Wednesday, December 21, 2011

What the Bell Ringer Saw...

  I spent last Saturday afternoon ringing a bell for the Salvation Army kettle drive. My son’s Boy Scout troop manned the kettle at a local Macy’s as their monthly service project, and my wife is the troop service project coordinator, so there was no way for me to worm out of it. As a result, I was able only to see the first half of the Baked Potato Bowl (or whatever that was on ESPN).
  You know all about the bell ringers. You see them every year, standing in front of nearly every store you visit. Hopefully, you drop a few coins in the kettle as you pass by. Sometimes you silently curse the incessant ringing (you know you do).
  When I donned that red Salvation Army apron and hefted that bell in my right hand, I became witness to all the faces of the Christmas season. I saw anger, stress, indifference and, perhaps surprisingly, lots of good cheer.
  There were the Avoiders - these people try not to make eye contact as they pass to enter the store:
  • Some look down at the ground;
  • Some will reach into their pockets and fumble around as if looking for change, only to pass on by;
  • Some pretend to talk on their cell phones.
  There were the Apologists:
  • “I just don’t have any money on me.”
  • “I put a bunch of money in a kettle yesterday.”
  There was the Candy Man, who walked up to me and held out a wrapped hard candy for me. With my left hand in my coat pocket, and my right hand ringing the bell, I smiled at the man and said, “No thank you.”
  The Candy Man gasped and took a step back, seemingly unable to believe that I had refused his piece of candy. “Don’t take candy from strangers” is good advice for adults too, I think. He stalked off in a huff, without putting anything in the kettle.
  An elderly Asian lady tried to convert my son to Buddhism. She handed him a card and then spoke to him in Japanese for what seemed like a really long time. Then she told him in English that she had given him a Buddhist blessing. He thanked her, and kept ringing his bell.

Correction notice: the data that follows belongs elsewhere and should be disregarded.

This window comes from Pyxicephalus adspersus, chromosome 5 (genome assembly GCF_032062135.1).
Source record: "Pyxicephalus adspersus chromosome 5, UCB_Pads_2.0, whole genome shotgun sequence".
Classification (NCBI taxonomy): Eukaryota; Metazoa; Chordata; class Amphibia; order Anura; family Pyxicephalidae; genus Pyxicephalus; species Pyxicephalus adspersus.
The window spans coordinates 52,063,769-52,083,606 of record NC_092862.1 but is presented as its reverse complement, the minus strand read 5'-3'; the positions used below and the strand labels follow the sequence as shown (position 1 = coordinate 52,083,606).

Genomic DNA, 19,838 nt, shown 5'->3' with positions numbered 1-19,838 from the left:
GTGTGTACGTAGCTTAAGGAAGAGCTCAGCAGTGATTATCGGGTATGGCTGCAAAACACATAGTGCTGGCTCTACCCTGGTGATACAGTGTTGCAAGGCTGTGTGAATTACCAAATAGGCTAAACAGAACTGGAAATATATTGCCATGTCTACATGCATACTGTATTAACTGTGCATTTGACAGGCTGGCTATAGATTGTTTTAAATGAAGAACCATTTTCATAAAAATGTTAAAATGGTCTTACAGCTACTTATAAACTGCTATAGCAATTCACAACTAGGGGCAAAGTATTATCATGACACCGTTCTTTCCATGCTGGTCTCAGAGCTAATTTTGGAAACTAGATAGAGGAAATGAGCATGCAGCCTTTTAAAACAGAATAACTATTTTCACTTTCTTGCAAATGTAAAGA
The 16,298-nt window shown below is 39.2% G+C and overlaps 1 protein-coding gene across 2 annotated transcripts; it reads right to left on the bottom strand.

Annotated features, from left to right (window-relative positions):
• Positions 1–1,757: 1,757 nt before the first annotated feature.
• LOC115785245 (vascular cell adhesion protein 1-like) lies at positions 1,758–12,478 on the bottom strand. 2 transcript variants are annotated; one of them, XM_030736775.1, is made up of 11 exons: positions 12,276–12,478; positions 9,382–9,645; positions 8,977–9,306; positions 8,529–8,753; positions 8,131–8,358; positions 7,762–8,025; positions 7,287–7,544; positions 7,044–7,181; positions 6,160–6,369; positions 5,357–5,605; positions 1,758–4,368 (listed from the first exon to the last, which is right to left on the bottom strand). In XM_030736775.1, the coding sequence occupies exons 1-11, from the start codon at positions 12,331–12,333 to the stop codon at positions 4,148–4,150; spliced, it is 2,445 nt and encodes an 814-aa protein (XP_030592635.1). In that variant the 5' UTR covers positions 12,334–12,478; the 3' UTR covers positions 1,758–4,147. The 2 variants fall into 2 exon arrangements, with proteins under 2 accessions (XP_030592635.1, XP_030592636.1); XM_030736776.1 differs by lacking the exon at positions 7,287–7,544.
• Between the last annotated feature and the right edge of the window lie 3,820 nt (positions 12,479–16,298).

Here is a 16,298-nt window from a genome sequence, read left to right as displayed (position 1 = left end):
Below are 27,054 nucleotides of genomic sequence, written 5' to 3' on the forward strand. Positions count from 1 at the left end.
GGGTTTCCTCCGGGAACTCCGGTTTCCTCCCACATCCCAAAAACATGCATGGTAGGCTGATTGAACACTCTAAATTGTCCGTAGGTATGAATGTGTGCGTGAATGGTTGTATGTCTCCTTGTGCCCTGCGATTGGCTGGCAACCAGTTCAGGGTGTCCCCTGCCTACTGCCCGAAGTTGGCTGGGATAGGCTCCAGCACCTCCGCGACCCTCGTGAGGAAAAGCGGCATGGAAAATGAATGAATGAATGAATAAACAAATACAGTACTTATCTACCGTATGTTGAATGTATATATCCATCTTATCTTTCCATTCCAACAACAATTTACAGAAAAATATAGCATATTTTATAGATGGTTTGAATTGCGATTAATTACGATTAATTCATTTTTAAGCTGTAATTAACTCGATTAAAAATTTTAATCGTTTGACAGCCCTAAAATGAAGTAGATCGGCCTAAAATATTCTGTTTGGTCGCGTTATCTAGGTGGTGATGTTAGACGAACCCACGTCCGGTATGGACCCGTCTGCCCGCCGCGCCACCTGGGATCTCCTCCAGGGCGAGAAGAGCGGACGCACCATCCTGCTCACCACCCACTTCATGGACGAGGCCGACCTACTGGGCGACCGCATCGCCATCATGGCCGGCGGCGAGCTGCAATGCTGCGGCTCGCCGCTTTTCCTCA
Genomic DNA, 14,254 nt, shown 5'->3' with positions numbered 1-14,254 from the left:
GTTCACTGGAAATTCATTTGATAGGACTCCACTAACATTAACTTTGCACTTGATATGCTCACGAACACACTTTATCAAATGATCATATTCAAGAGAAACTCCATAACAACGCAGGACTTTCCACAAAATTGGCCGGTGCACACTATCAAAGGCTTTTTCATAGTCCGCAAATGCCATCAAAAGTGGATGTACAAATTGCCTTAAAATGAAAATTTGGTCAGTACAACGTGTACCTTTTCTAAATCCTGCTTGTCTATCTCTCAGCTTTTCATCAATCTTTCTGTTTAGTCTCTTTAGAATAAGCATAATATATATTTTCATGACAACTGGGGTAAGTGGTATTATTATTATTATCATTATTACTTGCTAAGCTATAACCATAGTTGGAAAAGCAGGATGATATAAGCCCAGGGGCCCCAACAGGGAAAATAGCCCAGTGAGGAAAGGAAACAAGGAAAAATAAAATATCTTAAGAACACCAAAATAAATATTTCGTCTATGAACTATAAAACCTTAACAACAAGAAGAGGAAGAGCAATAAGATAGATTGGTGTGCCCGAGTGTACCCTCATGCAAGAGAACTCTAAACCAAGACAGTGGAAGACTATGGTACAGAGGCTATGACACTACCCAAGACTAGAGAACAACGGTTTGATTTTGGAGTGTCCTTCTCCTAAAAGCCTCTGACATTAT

A middle-aged man dropped a dollar into my kettle and then asked me if I knew Jesus Christ. Just as I was about to say, “Yeah, I think he’s working the kettle over at Wal-Mart,” my wife stepped in and had a nice conversation with the man. She knows me well.
  I’ll admit I had been dreading doing this. I know, I know. But standing all afternoon and not being able to get away from the ringing...the Baked Potato Bowl seemed awfully enticing.
  Then a funny thing happened - the smiles of the children were contagious. Children love to put money in the kettle, and they beg their parents for quarters, dollars, anything. Once I realized that, I began to ring the bell with more gusto. I even sang a little bit (but not too much, because I didn’t want to scare anyone).
  Here’s Christmas for you: A large family (mom, dad, 6 kids) emerged from Macy’s, a blur of packages, sacks, animated chatter and untied shoes. The dad was harried, focused on getting his brood to the car intact.
  And then, one of the children, a little boy maybe 6 years old, stopped. “I want a dollar!” he cried out. His father, clearly feeling the holiday stress, bellowed, “No!” and tried to keep walking. But now all 6 children had stopped. They looked at the shiny red kettle, and then at their father, who was now scowling. I thought we might have an ugly scene...
  ...Until the mom opened her purse, and the spirit of Christmas came spilling out of it, in the form of nickels, pennies, dimes, all manner of coins transferred to the sweaty hands of those 6 children, who grinned from ear to ear as they deposited their largesse in the kettle.
  “Merry Christmas!” I called out. The father stood silently, watching his family, and though his expression never changed, I pictured his heart growing a size or two like in the Dr. Seuss Grinch cartoon.
  At home, later in the evening, I felt like I could still hear the bell ringing. And I was glad.


1 comment:

Darrin said...

Very well put Tod. I have never participated in this one with the Scouts but you might have just changed my mind. Thanks!!